What does the student regent for the Arizona Board of Regents do?

"The student regents are the glue that brings the universities together"

The Arizona Board of Regents provides as an overlying governing body to the three public universities in the state of Arizona: ASU, NAU and UA. Utilizing her voice at the highest level is Aundrea DeGravina, a student regent who has been serving on the board since 2017.

DeGravina recently finished her bachelor’s degree at ASU in psychological sciences and political science and is now continuing her education as a graduate student at the Sandra Day O’Connor College of Law.

DeGravina is a voting member on the board, meaning she has the power to control many aspects of students’ lives by casting her vote in decisions the board makes throughout the year. Though there is another student on the board, Lauren L’Ecuyer of NAU, DeGravina is the only student voting member because L’Ecuyer is in her first year serving as a student regent.

“A lot of people don’t understand that the student member is actually a regent, and we are treated exactly the same as the other regents,” DeGravina said.

The two student regents are appointed by the current governor and granted a two-year term. During their second year, the student regent becomes a voting member, having gained enough experience to have a logical vote on the board, ABOR regents said. 

Currently, DeGravina serves on the Finance, Capital and Resources; Academic Affairs and Educational Attainment and the Regents Executive Committees. Through these committees, DeGravina is able to focus on specific issues.

DeGravina said that she has been working to increase transparency on what the board does with students on campus.

“The students are certainly included in the tuition setting, safety issues and other policies we need to make decisions on,” Regent Chair Ron Shoopman said. “Our policies have been enhanced when the student regents have been involved.”

These student regents provide a unique viewpoint on the board, Shoopman said. They also work closely with the Undergraduate Student Government at ASU and students on campus as well.

“When ABOR meets quarterly, we often try to show up,” Aly Perkins, president of USG Downtown and senior studying public service and public policy, said. “We go to advocate and show that these matters that they vote on really do affect us as students.”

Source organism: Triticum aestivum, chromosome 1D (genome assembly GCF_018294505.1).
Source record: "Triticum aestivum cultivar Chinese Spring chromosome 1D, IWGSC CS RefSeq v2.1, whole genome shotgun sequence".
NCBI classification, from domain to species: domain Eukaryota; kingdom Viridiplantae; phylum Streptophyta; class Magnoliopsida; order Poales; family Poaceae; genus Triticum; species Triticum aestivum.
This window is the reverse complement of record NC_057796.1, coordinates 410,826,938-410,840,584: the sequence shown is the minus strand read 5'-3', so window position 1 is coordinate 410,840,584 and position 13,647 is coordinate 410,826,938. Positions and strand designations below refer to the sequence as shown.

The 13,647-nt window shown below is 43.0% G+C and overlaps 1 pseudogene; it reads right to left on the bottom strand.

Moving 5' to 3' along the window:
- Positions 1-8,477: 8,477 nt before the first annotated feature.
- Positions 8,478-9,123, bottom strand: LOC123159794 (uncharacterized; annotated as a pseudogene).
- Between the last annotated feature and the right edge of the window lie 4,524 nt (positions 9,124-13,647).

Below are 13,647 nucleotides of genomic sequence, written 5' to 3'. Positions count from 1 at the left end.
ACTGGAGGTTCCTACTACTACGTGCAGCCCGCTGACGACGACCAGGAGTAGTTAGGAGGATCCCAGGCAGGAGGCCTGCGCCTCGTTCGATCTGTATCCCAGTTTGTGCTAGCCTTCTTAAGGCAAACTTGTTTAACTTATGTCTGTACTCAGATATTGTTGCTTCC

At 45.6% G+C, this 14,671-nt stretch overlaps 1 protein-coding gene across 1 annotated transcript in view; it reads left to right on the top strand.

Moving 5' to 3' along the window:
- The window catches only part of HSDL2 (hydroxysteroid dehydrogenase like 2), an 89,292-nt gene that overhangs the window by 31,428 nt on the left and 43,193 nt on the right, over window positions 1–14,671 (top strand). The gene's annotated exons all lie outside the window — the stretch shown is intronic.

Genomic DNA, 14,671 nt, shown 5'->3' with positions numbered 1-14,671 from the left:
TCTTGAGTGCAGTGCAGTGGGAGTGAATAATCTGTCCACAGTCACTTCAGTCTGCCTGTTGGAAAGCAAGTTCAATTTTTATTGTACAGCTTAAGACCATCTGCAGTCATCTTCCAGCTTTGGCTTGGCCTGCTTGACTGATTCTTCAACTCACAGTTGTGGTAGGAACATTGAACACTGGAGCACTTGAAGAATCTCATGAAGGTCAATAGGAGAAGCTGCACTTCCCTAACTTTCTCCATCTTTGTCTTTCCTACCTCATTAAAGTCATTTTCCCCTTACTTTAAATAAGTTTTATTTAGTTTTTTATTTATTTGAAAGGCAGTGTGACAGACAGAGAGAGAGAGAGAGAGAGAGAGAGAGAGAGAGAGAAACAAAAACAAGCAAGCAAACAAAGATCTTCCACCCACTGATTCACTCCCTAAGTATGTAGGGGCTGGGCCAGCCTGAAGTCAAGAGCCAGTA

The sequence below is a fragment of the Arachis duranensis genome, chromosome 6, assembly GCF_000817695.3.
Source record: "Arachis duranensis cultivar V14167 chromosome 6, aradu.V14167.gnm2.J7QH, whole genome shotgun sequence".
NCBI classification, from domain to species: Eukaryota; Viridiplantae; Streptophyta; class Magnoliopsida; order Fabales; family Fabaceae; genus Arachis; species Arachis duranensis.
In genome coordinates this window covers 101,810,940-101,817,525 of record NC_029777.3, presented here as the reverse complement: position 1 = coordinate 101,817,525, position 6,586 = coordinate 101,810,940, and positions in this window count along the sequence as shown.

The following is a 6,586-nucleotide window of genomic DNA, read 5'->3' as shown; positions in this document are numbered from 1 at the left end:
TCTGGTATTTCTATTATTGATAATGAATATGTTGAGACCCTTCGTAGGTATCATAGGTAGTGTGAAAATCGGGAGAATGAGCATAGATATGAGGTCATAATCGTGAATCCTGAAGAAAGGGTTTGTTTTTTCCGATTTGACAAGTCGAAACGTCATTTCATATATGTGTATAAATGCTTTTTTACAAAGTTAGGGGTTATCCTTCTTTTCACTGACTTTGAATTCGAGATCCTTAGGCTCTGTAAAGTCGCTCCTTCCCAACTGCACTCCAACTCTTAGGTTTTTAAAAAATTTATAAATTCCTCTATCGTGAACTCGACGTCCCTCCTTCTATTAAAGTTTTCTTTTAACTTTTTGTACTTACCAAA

The relationship between ABOR and the universities is strengthened through this student regent position, as they provide the input of someone who is actually attending the university.

“I love the program. The students always manage to surprise us with their knowledge and expertise,” Shoopman said. “They are not shy about expressing an opinion that may be the opposite of the more senior members.”

DeGravina said the position can be intimidating when trying to oppose legislation that the other members may have been attempting to push forward.

“You realize that you’re in the presence of some of the greatest minds in the state,” she said. “However, we are all so passionate about education that it’s something we all come together for and all want to work together to improve.”

Even though this year is DeGravina’s last year on the board, as her term expires in 2019, she said the experience has helped her learn a lot in the short time she has served. From working closely with the highest executives at all three universities to speaking with students on campus, the job is a complex and valuable experience. 

“What a lot of students don’t realize is that I am not only the voice of ASU, but also for all three public universities in the state of Arizona. So yes, sometimes I do have to support those Wildcats,” she said with a laugh.


 Reach the reporter at mlshuman@asu.edu or follow @mackenzieshuman on Twitter.

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